Considering Irrigation Water Sources



Irrigation water is important for effective and efficient production of many crops. Ensuring the quality of that water safeguards your crop from contamination that could later cause foodborne illness. Both the source and the method of irrigation influence the risk to the crop.

This guidance document addresses relative risks associated with irrigation water sources and delivery methods. It will also discuss the frequency of testing each source. Writing a “Water Usage and Quality Risks Policy” and interpreting water test results for GAP compliance will be discussed in future episodes.

Whether you get your irrigation water from a pond, stream, well or municipal source, you should be aware that when it comes to food safety not all water sources are created equal. Growers are encouraged to consider the relative risk of irrigation water sources, choose their source and then actively manage to protect it from contamination by human, livestock and wildlife waste. The following bullets provide guidance.


  • In general, well water is less vulnerable to microbial contamination than surface water. Deeper wells are less vulnerable than shallower wells, however good wellhead protection and maintenance practices are necessary to protect all wells.
  • Ponds used as irrigation sources for fresh produce should be entirely under grower ownership to control the immediate watershed of the pond. Exclude livestock and be aware of any nearby septic drain fields. Dense buffer strips of grasses and shrubs can help deter geese.
  • Growers quickly lose control of potential contamination sources when irrigating from streams and lakes due to the size of the watershed and the multiple owners involved. Irrigating from lakes and streams reduces the chance of being GAP compliant if the grower can not demonstrate protection of irrigation water from “potential direct and non-point source contamination.”
  • Using a municipal water supply for irrigation may be costly but is generally considered very safe because municipal systems must meet federal drinking water standards. Use of a municipal water source should guarantee full GAP compliance.


Irrigation Systems

Choice of irrigation delivery method influences the potential for irrigation water to come in contact with fresh crop. Again, growers should consider relative risk-less contact means less opportunity for microbial contamination. Overhead systems have value for frost control but may introduce microbial contaminants to the crop for irrigation. Drip irrigation significantly reduces the risk of contact. Flood irrigation is rarely used in Michigan, but offers similar risk reduction as compared with overhead irrigation.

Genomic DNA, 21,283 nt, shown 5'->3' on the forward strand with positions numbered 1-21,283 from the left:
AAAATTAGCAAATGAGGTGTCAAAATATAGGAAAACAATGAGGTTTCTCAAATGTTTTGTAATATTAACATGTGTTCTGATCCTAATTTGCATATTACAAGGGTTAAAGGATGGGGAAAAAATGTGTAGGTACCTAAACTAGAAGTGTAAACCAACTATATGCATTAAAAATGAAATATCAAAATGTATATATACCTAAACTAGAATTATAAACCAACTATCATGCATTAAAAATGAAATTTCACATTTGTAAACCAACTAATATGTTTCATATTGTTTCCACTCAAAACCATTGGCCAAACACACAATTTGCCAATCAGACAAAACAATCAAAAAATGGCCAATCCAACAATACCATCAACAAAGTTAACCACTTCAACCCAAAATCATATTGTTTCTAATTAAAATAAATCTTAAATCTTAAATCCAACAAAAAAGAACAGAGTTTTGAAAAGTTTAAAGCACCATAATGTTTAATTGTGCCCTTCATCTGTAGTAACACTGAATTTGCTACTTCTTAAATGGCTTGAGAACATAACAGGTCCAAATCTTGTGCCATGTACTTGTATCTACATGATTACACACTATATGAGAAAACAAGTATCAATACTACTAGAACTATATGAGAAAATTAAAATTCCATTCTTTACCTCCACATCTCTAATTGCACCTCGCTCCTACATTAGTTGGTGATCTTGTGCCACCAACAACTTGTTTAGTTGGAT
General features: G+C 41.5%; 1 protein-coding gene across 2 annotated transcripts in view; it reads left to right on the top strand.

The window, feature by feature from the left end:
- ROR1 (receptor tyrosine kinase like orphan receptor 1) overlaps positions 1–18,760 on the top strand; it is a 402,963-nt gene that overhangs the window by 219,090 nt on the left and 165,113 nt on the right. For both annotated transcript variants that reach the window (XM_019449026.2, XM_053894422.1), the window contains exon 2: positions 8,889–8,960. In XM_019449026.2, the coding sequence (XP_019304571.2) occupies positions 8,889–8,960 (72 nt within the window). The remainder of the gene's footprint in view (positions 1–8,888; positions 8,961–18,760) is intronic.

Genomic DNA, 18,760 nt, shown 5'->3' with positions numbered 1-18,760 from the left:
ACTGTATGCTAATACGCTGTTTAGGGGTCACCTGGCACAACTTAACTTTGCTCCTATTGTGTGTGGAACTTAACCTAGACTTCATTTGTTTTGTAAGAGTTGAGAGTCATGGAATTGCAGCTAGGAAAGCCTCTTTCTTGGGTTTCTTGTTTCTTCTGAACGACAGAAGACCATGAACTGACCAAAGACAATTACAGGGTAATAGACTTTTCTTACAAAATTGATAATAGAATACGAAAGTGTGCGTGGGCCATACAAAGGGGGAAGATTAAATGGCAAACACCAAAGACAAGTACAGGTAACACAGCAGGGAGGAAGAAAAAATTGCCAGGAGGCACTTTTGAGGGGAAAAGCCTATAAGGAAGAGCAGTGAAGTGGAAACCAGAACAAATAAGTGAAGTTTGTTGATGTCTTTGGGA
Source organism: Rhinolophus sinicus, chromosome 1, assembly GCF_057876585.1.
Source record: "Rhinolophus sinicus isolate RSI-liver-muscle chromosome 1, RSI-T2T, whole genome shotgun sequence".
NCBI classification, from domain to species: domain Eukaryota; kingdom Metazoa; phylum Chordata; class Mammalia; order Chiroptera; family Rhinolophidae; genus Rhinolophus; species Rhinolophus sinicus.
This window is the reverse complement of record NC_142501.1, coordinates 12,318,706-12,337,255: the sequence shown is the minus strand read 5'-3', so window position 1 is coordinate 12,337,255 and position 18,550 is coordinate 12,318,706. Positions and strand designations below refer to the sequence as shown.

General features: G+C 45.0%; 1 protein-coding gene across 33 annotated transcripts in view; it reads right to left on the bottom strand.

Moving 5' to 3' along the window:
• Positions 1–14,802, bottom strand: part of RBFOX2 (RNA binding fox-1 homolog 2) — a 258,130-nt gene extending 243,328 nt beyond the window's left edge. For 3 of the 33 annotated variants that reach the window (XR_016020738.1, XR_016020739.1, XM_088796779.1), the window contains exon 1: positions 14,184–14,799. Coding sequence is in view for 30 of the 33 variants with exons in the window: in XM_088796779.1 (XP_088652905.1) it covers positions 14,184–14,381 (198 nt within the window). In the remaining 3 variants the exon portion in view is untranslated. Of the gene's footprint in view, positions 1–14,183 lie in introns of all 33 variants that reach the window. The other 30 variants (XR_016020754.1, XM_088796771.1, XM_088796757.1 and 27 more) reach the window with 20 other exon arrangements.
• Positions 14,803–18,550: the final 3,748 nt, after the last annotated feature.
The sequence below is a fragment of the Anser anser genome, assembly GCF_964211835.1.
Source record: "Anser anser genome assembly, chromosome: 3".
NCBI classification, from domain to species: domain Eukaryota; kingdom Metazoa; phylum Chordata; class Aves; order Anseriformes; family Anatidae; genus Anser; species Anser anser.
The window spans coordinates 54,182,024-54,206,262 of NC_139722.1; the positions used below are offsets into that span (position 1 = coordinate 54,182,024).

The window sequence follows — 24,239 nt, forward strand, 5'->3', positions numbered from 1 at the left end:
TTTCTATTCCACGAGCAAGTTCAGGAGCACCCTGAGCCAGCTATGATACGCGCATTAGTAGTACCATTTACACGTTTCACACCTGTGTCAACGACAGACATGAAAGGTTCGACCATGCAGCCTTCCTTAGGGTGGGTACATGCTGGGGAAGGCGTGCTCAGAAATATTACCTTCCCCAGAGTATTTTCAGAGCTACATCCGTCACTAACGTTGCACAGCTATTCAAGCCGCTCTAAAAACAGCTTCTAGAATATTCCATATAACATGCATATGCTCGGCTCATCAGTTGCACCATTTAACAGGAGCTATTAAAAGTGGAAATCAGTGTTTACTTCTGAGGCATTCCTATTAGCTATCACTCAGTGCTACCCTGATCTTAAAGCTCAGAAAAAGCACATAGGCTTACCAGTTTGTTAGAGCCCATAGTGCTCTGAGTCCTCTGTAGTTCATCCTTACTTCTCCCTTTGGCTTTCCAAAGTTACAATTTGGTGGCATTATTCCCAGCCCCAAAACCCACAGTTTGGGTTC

Water Quality

All GAP auditing schemes and FSMA require that some form of water quality testing has occurred. Testing for generic E. coli bacteria is largely considered an acceptable baseline water quality test. Generic E. coli is an accepted indicator of the presence of fecal material from the gut of a warm-blooded animal. (Do not bother testing for coliform or fecal coliform bacteria.)

It may be important that the actual number of bacteria be determined in the testing of irrigation source water. Because some E. coli are allowed in irrigation water, simply testing for the presence of generic E. coli may unnecessarily limit the use of some sources if they come back “positive” for generic E. coli. Depending on the laboratory method used, test results may be expressed in colony forming units per 100 ml water (CFUs/100 ml) or as a Most Probable Number (MPN). If the auditing scheme specifies, you may also wish to test specifically for the pathogenic strain E. coli 0157:H7 so check with your auditor before testing.

Wells should be tested once a year. Surface waters should be tested three times a year for GAPs; at planting, at peak use, and at or near harvest; or five times for FSMA; at or near harvest and not all on the same day. Keeping municipal water test results on file from the water authority is acceptable in lieu of testing municipal sources. Testing of both wells and surface water sources should be done at the closest point of emission to the crop. Very little research has been done on the persistence of microbial pathogens inside irrigation equipment, so testing them at this point provides information on the entire system, including the water source.

You can find copies of the water testing log sheet in our show notes as well as a list of private water testing labs in the state. Your county health department provides a connection to the State of Michigan laboratories and have testing bottles and instructions available. Always put test results in the food safety Manual AND note when and where you took the sample on the log sheet.



Accessibility Questions:

For questions about accessibility and/or if you need additional accommodations for a specific document, please send an email to ANR Communications & Marketing at